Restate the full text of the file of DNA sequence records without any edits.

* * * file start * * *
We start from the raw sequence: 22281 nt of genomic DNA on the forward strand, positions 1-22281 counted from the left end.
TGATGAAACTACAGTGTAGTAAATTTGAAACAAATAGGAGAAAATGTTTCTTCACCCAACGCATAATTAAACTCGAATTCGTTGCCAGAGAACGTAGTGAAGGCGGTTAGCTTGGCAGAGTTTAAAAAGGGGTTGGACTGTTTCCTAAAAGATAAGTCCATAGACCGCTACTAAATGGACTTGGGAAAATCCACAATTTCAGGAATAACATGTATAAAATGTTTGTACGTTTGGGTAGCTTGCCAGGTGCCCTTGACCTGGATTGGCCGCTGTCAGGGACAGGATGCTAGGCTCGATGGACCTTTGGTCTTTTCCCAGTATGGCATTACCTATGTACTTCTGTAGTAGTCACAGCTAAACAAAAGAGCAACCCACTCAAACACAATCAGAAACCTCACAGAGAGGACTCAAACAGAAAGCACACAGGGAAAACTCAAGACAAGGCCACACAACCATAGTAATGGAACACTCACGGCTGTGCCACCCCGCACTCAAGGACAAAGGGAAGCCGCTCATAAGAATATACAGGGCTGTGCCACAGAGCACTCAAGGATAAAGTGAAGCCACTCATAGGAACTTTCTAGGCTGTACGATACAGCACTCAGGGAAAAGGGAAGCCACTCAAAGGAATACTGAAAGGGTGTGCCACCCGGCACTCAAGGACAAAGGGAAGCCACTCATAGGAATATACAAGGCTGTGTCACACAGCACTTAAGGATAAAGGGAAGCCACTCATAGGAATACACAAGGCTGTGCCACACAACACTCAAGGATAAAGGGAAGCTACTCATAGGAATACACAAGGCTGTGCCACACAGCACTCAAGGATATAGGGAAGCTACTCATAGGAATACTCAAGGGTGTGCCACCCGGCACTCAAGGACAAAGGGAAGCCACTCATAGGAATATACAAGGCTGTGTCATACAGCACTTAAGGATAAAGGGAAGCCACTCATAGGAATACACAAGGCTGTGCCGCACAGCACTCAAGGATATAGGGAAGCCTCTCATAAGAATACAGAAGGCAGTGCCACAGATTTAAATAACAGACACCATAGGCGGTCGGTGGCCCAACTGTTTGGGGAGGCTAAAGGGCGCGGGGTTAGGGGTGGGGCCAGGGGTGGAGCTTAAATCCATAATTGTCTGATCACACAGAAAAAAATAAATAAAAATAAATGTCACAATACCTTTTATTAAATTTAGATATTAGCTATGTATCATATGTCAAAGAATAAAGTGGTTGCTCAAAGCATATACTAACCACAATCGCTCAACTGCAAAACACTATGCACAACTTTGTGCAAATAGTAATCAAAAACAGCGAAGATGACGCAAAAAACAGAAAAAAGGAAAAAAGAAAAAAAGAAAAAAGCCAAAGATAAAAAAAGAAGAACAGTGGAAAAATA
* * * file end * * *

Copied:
We start from the raw sequence: 22281 nt of genomic DNA on the forward strand, positions 1-22281 counted from the left end.
TGATGAAACTACAGTGTAGTAAATTTGAAACAAATAGGAGAAAATGTTTCTTCACCCAACGCATAATTAAACTCGAATTCGTTGCCAGAGAACGTAGTGAAGGCGGTTAGCTTGGCAGAGTTTAAAAAGGGGTTGGACTGTTTCCTAAAAGATAAGTCCATAGACCGCTACTAAATGGACTTGGGAAAATCCACAATTTCAGGAATAACATGTATAAAATGTTTGTACGTTTGGGTAGCTTGCCAGGTGCCCTTGACCTGGATTGGCCGCTGTCAGGGACAGGATGCTAGGCTCGATGGACCTTTGGTCTTTTCCCAGTATGGCATTACCTATGTACTTCTGTAGTAGTCACAGCTAAACAAAAGAGCAACCCACTCAAACACAATCAGAAACCTCACAGAGAGGACTCAAACAGAAAGCACACAGGGAAAACTCAAGACAAGGCCACACAACCATAGTAATGGAACACTCACGGCTGTGCCACCCCGCACTCAAGGACAAAGGGAAGCCGCTCATAAGAATATACAGGGCTGTGCCACAGAGCACTCAAGGATAAAGTGAAGCCACTCATAGGAACTTTCTAGGCTGTACGATACAGCACTCAGGGAAAAGGGAAGCCACTCAAAGGAATACTGAAAGGGTGTGCCACCCGGCACTCAAGGACAAAGGGAAGCCACTCATAGGAATATACAAGGCTGTGTCACACAGCACTTAAGGATAAAGGGAAGCCACTCATAGGAATACACAAGGCTGTGCCACACAACACTCAAGGATAAAGGGAAGCTACTCATAGGAATACACAAGGCTGTGCCACACAGCACTCAAGGATATAGGGAAGCTACTCATAGGAATACTCAAGGGTGTGCCACCCGGCACTCAAGGACAAAGGGAAGCCACTCATAGGAATATACAAGGCTGTGTCATACAGCACTTAAGGATAAAGGGAAGCCACTCATAGGAATACACAAGGCTGTGCCGCACAGCACTCAAGGATATAGGGAAGCCTCTCATAAGAATACAGAAGGCAGTGCCACAGATTTAAATAACAGACACCATAGGCGGTCGGTGGCCCAACTGTTTGGGGAGGCTAAAGGGCGCGGGGTTAGGGGTGGGGCCAGGGGTGGAGCTTAAATCCATAATTGTCTGATCACACAGAAAAAAATAAATAAAAATAAATGTCACAATACCTTTTATTAAATTTAGATATTAGCTATGTATCATATGTCAAAGAATAAAGTGGTTGCTCAAAGCATATACTAACCACAATCGCTCAACTGCAAAACACTATGCACAACTTTGTGCAAATAGTAATCAAAAACAGCGAAGATGACGCAAAAAACAGAAAAAAGGAAAAAAGAAAAAAAGAAAAAAGCCAAAGATAAAAAAAGAAGAACAGTGGAAAAATA